Have you ever been to China? Today’s guest writer is a young lady who spent most of her summer there. This young lady is an accomplished musician and a senior at the University of Texas studying economics. She is also the Team Leader for Incoming Global Talent for the Austin chapter of AIESEC. After graduation this young lady is considering pursuing a law degree. In an effort to feed her desire to experience the world and to determine if she would enjoy a law firm environment, she spent ten weeks working as an intern through UT at a law firm in Shenzhen, China. This young lady is my daughter, and today she is going to take us on a brief photo essay of her Shenzhen.
It constantly surprises me when I have to explain where Shenzhen, China is located. As the 13th largest city in the world (well ahead of NYC and London) and the 4th largest in China, Shenzhen is a huge economic hub with an incredibly diverse population of people.
From skyline views to picturesque scenes of the South Chinese coast, Shenzhen offers a diversity of experiences to compliment the diversity of people. Below are just a few pictures to sum up my 10 weeks in Shenzhen. Click on each photo to see caption details.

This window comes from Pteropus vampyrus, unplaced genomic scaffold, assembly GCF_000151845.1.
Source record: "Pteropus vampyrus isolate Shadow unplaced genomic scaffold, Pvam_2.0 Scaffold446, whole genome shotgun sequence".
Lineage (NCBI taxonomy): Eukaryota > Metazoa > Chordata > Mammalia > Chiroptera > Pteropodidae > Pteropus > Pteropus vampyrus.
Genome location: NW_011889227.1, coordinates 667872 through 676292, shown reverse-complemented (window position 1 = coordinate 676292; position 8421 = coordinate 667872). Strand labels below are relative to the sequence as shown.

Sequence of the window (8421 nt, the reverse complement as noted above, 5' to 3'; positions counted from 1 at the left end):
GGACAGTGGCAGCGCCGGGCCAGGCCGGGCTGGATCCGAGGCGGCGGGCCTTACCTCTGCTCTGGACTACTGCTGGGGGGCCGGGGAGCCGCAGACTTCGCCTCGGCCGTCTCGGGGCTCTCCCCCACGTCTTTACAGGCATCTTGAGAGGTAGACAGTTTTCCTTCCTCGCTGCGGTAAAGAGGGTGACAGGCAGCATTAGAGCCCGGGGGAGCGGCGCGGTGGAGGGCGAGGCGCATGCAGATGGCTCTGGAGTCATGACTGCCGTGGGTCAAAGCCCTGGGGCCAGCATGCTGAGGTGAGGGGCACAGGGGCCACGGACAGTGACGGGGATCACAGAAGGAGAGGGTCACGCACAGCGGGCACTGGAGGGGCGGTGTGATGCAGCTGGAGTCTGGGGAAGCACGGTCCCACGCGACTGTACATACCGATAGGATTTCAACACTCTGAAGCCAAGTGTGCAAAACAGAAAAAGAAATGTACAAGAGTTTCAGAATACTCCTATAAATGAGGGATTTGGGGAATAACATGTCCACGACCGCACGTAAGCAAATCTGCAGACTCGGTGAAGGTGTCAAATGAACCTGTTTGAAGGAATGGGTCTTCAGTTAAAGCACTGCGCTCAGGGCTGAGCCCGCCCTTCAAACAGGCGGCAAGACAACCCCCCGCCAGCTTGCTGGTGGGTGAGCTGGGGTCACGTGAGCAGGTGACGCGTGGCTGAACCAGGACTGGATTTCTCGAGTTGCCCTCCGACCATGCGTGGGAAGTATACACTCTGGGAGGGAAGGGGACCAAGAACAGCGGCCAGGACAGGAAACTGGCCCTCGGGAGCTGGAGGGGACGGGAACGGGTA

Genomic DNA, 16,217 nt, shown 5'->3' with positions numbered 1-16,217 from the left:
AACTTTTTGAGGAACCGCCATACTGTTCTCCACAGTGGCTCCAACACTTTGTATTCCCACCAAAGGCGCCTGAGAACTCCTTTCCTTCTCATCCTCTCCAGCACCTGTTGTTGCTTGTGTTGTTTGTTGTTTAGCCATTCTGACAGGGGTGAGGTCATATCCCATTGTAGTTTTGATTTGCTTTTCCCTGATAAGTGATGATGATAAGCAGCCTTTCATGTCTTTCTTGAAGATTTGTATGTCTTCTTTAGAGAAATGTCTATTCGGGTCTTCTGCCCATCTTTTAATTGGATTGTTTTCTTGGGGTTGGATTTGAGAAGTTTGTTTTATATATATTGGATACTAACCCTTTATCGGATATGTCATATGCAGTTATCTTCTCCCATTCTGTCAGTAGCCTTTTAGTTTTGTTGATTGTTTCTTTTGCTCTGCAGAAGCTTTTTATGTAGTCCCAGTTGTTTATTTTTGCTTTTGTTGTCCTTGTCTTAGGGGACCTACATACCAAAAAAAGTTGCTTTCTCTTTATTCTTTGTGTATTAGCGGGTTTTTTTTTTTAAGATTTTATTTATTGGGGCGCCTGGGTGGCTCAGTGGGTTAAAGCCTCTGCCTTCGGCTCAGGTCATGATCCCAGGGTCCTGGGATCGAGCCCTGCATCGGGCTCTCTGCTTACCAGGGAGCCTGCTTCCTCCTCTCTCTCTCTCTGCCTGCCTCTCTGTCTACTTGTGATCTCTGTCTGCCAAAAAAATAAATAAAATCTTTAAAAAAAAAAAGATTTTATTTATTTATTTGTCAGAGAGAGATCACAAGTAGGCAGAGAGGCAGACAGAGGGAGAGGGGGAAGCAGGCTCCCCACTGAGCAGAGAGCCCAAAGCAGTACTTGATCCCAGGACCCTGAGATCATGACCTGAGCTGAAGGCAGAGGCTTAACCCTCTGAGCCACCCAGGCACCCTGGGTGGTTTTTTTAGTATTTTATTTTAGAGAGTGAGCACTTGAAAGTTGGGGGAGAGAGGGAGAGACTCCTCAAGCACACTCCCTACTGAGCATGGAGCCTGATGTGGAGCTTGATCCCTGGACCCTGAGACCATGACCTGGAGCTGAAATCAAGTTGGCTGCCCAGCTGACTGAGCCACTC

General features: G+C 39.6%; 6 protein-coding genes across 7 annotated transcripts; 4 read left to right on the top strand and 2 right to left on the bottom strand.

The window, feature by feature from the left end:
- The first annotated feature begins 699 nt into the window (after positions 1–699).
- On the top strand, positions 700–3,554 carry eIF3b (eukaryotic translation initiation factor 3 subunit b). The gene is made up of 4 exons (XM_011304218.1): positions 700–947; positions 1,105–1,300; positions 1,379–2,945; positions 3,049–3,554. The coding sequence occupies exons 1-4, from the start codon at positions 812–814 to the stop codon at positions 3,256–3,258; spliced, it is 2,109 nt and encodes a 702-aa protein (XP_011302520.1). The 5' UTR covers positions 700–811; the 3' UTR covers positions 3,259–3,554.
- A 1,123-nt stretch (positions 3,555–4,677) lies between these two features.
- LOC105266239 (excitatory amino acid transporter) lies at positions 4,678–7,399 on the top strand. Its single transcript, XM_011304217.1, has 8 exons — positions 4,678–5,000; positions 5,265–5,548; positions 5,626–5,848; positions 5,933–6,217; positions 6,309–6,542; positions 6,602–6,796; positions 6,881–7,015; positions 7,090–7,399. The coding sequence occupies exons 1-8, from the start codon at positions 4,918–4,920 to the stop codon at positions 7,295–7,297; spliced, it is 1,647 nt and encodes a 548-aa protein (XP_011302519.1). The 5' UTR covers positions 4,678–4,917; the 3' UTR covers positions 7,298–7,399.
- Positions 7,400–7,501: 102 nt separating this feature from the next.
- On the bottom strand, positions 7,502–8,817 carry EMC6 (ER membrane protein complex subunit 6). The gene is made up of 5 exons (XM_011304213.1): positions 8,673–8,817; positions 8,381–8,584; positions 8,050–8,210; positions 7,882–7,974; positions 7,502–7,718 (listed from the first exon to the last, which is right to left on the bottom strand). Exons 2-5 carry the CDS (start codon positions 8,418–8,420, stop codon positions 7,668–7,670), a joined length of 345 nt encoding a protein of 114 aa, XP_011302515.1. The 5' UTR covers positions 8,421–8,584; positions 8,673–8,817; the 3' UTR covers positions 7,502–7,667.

Despite the fact that Shenzhen itself is a very new city, you don’t have to go far to be immersed in China’s long and incredible history
Small alleyways such as this one were my favorite part of being in China; there are so many stories packed into one small space.
There is a strong after work culture in China, everywhere you look you’ll find businessmen in groups, drinking and chatting after a stressful day.
Shenzhen is right across the Chinese border from Hong Kong, and the bay offers views to the massive neighboring city.
Street food is a must-do in China, and the vendors are always so willing to strike up a convo!
The haggle markets are some of the most eccentric and colorful places in the city.
There are hundreds of pedestrian footbridges all over the city. Aside from practical use, they offer great views!
Overtime work in China is no joke, regardless of profession.
Cafes are a big thing in China, due to smaller living quarters in a big city most people spend their time socializing at cafes like this one.
Sometimes it seems like every corner of China has something interesting to see, whether it be art in the subway terminal or small alleys with restaurants and shops tucked away from the main streets.